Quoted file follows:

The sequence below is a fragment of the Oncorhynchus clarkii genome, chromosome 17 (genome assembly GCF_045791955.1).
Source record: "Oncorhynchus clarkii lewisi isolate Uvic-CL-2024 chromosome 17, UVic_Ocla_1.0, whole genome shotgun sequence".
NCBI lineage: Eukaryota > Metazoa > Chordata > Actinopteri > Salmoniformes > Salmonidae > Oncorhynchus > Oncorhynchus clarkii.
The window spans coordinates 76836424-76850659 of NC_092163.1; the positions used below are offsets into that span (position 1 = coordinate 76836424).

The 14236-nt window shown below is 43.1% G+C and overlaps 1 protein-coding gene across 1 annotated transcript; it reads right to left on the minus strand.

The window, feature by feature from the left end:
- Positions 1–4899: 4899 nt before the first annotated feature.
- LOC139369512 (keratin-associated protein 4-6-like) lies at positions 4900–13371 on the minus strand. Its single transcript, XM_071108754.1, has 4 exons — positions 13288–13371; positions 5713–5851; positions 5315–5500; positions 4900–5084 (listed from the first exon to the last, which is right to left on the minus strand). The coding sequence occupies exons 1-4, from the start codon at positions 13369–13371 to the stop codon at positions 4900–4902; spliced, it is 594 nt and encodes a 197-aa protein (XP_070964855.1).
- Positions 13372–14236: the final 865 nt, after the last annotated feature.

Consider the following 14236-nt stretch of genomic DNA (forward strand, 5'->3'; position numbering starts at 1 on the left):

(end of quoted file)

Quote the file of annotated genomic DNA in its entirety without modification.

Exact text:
The sequence below is a fragment of the Oncorhynchus clarkii genome, chromosome 17 (genome assembly GCF_045791955.1).
Source record: "Oncorhynchus clarkii lewisi isolate Uvic-CL-2024 chromosome 17, UVic_Ocla_1.0, whole genome shotgun sequence".
NCBI lineage: Eukaryota > Metazoa > Chordata > Actinopteri > Salmoniformes > Salmonidae > Oncorhynchus > Oncorhynchus clarkii.
The window spans coordinates 76836424-76850659 of NC_092163.1; the positions used below are offsets into that span (position 1 = coordinate 76836424).

The 14236-nt window shown below is 43.1% G+C and overlaps 1 protein-coding gene across 1 annotated transcript; it reads right to left on the minus strand.

The window, feature by feature from the left end:
- Positions 1–4899: 4899 nt before the first annotated feature.
- LOC139369512 (keratin-associated protein 4-6-like) lies at positions 4900–13371 on the minus strand. Its single transcript, XM_071108754.1, has 4 exons — positions 13288–13371; positions 5713–5851; positions 5315–5500; positions 4900–5084 (listed from the first exon to the last, which is right to left on the minus strand). The coding sequence occupies exons 1-4, from the start codon at positions 13369–13371 to the stop codon at positions 4900–4902; spliced, it is 594 nt and encodes a 197-aa protein (XP_070964855.1).
- Positions 13372–14236: the final 865 nt, after the last annotated feature.

Consider the following 14236-nt stretch of genomic DNA (forward strand, 5'->3'; position numbering starts at 1 on the left):